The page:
What? I don’t get it. How does cutting back on sweets give me more compassion for others?
OK. I admit it. That headline is terribly oversimplified. There’s a rather long and winding path from one to the other, but the journey is an interesting one. It’s almost a personal case study of how to find the root cause of a weakness.
See, I’ve been realizing that my acts of care for others have often been just that – acts. In my mind, I know that I ought to care about other people. Why, then, is it so hard? Why does it seem to take so much effort?
I didn’t just want to find something surface-level to blame. No, I wanted to go deeper. Then I remembered Peter’s maturity sequence. You can review my article on finding root cause if you want the details. If not, here’s a quick refresher. 2 Peter 1:5-7 offers a sequence of steps to maturity that goes like this:
- Brotherly Kindness
If I find that my love for others is merely an act, then I don’t really have true charity. The question is – why not?
I first started walking backwards through the list. Do I have brotherly kindness? OK, well how about godliness…. It soon became clear that I was still staying too close to the surface of my selfishness.
Next I started at the very beginning (a very good place to start).
Applying Peter’s Maturity Sequence
Do I have faith? Well, that’s the starting point. I have absolutely put my faith in Christ. I could always have blind spots, but I’m not seeing a lack of faith as a problem in this particular weakness.
Do I have virtue? Hmmm… Do I desire to do right? I certainly want to do what’s right. That’s why it bothers me so much to think that my care for other people is more of a show than a genuine love and concern for them.
Do I have knowledge? I’ll never have perfect knowledge, but I at least know enough to be aware of this particular weakness.
Do I have temperance? Self-control? Ouch. Yeah – no. I’ve just been telling co-workers how I have no self-control. The giant candy bowl across the aisle from my desk is regularly filled with all sorts of goodies. Whenever it has bite-sized candy bars in it, watch out. If I break down and eat even one of those, there will be none left by the time I leave for home.
All of this reminded me of one of the passages I’ve included in my daily meditations: Galatians 6:7-8.
“Be not deceived; God is not mocked: for whatsoever a man soweth, that shall he also reap.
“For he that soweth to his flesh shall of the flesh reap corruption; but he that soweth to the Spirit shall of the Spirit reap life everlasting.”
Whenever I feed my flesh by giving in to the sweets in that candy bowl, I have taught myself that my fleshly desires are in control. When I sneak a sweet snack between meals at home, I’m sowing to my flesh.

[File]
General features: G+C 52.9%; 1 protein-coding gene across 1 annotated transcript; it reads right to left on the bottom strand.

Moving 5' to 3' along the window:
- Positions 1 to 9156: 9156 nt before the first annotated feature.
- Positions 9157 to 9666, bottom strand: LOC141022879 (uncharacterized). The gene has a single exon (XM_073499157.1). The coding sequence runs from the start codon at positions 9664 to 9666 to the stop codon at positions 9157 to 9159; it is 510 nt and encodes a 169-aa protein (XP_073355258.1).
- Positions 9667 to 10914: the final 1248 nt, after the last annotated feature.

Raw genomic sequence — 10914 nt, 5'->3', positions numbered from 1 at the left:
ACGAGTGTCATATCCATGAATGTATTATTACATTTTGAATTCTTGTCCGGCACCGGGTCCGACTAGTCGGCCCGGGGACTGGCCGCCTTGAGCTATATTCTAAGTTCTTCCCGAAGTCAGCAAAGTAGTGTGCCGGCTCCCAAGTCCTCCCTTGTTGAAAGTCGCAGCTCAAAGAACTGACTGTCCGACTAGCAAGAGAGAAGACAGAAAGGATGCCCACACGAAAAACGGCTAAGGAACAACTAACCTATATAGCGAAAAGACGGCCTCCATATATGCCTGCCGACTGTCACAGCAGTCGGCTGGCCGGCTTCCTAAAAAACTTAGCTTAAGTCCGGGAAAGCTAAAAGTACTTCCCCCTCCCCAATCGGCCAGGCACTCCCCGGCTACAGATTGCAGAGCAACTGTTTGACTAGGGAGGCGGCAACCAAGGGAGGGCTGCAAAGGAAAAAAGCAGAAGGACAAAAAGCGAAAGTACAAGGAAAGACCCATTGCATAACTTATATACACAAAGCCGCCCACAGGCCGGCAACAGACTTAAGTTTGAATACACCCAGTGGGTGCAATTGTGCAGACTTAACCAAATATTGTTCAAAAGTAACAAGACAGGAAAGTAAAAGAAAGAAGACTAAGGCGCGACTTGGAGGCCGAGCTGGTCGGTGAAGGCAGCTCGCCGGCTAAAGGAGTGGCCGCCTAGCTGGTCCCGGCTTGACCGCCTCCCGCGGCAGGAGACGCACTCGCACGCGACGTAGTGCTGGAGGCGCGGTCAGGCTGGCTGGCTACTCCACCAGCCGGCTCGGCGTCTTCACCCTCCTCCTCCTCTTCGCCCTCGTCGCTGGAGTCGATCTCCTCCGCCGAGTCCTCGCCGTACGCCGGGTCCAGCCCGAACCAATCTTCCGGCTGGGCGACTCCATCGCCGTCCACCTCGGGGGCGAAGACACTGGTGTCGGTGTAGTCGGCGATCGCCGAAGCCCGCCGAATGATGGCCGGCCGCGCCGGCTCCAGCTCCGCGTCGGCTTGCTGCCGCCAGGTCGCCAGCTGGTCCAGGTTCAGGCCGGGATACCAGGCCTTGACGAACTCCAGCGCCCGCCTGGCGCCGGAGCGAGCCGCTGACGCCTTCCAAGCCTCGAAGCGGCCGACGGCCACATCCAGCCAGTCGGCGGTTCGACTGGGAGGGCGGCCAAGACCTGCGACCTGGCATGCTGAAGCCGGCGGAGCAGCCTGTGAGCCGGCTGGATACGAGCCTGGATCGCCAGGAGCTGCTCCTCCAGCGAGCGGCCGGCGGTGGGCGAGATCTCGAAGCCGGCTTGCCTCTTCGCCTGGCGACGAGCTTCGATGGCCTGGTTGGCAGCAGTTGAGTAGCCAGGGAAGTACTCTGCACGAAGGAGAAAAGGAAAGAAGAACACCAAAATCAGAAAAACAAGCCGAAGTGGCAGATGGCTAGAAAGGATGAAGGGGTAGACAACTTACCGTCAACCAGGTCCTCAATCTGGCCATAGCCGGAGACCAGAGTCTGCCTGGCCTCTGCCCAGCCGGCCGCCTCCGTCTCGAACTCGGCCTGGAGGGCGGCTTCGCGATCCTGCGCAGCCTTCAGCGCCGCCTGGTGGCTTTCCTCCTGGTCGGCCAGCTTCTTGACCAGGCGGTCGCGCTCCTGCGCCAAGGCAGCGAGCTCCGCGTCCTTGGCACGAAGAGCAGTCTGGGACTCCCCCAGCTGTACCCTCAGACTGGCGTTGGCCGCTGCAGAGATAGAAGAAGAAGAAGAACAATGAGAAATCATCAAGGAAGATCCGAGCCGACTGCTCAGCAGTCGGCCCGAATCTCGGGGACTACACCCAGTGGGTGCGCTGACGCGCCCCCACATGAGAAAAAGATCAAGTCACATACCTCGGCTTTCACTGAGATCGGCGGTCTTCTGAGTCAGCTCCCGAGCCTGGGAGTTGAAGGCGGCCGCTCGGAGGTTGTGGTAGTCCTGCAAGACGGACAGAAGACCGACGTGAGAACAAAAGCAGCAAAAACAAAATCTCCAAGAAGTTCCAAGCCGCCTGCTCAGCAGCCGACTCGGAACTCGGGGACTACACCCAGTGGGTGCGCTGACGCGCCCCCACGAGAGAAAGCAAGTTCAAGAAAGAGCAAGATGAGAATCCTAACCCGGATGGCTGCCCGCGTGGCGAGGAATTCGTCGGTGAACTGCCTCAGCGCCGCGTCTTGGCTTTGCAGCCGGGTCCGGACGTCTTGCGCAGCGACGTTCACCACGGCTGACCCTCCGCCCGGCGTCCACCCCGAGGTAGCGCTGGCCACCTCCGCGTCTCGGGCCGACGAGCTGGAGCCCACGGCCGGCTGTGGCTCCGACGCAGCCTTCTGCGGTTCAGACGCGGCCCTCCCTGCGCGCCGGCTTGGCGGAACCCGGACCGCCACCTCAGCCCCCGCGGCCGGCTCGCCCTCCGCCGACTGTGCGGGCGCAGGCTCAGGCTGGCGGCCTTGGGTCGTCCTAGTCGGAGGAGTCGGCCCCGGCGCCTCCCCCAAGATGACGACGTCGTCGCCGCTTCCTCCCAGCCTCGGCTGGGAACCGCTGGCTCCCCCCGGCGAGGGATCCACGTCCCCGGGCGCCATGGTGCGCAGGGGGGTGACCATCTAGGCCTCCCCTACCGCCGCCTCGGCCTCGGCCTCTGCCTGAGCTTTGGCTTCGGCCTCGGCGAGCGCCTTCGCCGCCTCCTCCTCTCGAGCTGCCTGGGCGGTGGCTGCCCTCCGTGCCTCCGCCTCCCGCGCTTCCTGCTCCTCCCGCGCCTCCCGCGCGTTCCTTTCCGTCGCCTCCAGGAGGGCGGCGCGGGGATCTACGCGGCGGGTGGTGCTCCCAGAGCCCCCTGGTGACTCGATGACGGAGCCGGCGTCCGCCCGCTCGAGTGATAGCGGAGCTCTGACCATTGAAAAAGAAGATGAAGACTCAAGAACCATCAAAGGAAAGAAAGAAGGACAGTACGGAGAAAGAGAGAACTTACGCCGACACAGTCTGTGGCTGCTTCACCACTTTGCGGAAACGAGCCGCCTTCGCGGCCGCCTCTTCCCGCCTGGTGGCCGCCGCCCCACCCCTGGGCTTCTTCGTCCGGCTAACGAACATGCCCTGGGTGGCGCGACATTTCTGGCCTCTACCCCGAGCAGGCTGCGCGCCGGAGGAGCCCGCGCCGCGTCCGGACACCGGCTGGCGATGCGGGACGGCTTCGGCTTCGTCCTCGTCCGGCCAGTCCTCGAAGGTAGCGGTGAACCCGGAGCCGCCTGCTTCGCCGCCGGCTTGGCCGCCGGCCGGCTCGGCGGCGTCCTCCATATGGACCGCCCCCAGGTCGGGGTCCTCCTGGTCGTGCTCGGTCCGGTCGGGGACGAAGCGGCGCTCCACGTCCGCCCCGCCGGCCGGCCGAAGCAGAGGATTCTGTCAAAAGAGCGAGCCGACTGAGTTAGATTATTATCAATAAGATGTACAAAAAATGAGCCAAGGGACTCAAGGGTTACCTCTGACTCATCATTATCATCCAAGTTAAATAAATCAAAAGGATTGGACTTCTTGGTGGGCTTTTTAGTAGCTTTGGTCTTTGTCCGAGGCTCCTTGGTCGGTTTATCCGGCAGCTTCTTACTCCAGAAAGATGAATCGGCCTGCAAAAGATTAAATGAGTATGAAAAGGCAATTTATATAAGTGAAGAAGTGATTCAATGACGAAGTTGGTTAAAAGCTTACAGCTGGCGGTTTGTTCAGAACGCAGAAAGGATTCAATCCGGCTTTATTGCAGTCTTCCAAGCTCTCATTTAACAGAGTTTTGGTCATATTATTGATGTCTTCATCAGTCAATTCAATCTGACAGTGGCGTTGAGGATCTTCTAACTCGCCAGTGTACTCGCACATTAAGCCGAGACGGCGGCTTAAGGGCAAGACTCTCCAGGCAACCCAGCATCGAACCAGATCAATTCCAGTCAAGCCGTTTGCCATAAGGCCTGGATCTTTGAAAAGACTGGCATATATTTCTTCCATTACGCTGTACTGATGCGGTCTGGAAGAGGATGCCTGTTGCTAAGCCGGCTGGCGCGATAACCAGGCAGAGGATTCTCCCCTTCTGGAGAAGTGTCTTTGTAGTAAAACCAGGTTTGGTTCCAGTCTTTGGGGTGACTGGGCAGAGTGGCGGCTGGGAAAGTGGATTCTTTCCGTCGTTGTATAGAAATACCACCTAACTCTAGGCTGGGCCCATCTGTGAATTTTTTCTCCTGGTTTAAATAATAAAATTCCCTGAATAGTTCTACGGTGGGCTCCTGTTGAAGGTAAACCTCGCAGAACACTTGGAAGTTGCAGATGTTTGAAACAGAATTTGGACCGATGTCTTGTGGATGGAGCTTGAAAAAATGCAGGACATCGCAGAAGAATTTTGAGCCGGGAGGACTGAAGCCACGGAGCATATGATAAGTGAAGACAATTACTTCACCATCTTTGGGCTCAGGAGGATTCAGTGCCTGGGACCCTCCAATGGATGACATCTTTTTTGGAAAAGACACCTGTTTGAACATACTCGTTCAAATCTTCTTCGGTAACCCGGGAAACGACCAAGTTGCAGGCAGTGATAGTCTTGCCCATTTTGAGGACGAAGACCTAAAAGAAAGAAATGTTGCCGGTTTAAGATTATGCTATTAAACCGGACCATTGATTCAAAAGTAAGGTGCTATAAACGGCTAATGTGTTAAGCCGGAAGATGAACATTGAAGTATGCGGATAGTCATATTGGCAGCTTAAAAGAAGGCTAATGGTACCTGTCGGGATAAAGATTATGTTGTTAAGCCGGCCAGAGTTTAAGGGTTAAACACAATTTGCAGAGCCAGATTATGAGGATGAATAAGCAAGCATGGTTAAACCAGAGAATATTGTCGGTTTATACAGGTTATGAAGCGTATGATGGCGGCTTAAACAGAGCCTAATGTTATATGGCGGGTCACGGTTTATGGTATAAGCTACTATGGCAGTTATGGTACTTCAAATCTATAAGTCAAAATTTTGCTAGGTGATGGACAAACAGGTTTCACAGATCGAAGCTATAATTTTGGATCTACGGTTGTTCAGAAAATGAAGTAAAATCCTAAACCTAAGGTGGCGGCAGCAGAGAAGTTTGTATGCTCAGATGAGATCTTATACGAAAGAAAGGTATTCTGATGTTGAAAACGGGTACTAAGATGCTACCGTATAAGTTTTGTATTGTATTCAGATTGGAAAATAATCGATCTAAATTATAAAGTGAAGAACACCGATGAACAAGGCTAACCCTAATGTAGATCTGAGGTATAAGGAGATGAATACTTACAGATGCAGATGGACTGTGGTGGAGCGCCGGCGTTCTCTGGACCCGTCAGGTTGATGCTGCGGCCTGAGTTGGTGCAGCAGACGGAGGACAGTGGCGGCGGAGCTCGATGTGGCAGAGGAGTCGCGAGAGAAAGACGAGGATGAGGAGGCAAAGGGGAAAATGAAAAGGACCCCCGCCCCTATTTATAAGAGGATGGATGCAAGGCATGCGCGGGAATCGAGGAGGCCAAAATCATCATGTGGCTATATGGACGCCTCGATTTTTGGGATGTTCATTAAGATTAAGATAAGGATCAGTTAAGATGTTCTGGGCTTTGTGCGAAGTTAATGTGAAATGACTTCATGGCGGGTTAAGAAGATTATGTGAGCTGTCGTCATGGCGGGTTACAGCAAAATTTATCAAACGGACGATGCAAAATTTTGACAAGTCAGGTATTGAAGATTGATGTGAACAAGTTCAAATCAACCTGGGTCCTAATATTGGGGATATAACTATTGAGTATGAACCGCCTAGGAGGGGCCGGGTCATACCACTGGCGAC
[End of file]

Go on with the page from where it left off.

What’s frightening is that sowing to my flesh in one area – like sweets – empowers my flesh in every area.
The issue for me isn’t just eating sweets. It’s the choice to yield control to the desire for sweets. That’s a subtle but important distinction. When I surrender to any fleshly desire, I reinforce the idea that “self” actually runs my life. And a self-run life is completely opposed to a life of care and compassion for others. That’s why truly having compassion is such a challenge for me.
Responding To The Findings
So – I’ve set a limit.
Sweets only three times a week for me. That’s it. No more.
See – there are three times each week that sweets are a normal part of my routine. Those times have already been pre-determined. Whenever there’s another opportunity for sweets in the week I have to ask myself, “Is having sweets now important enough for me to give up one of my other normal times?” Every once in a while it might be, but now it’s a conscious decision I have to make each time.
Even after I think temperance is conquered, I still have several more steps ahead of me before I’ll have true compassion and love others as I ought to love them. Cutting back sweets is not the solution; it’s just a step along my path. And cutting sweets probably won’t be your solution, either. In fact, even your problem is likely quite different from mine.
Still, I hope this example of applying Peter’s maturity sequence can help you learn to dig deeper. I trust it will help you find the real root cause for an challenge of character or behavior that you’re trying to address.
Identify one area of your life that you want to improve.
Walk through the steps of Peter’s maturity sequence, and make one change that will bring you a step closer to success in that area.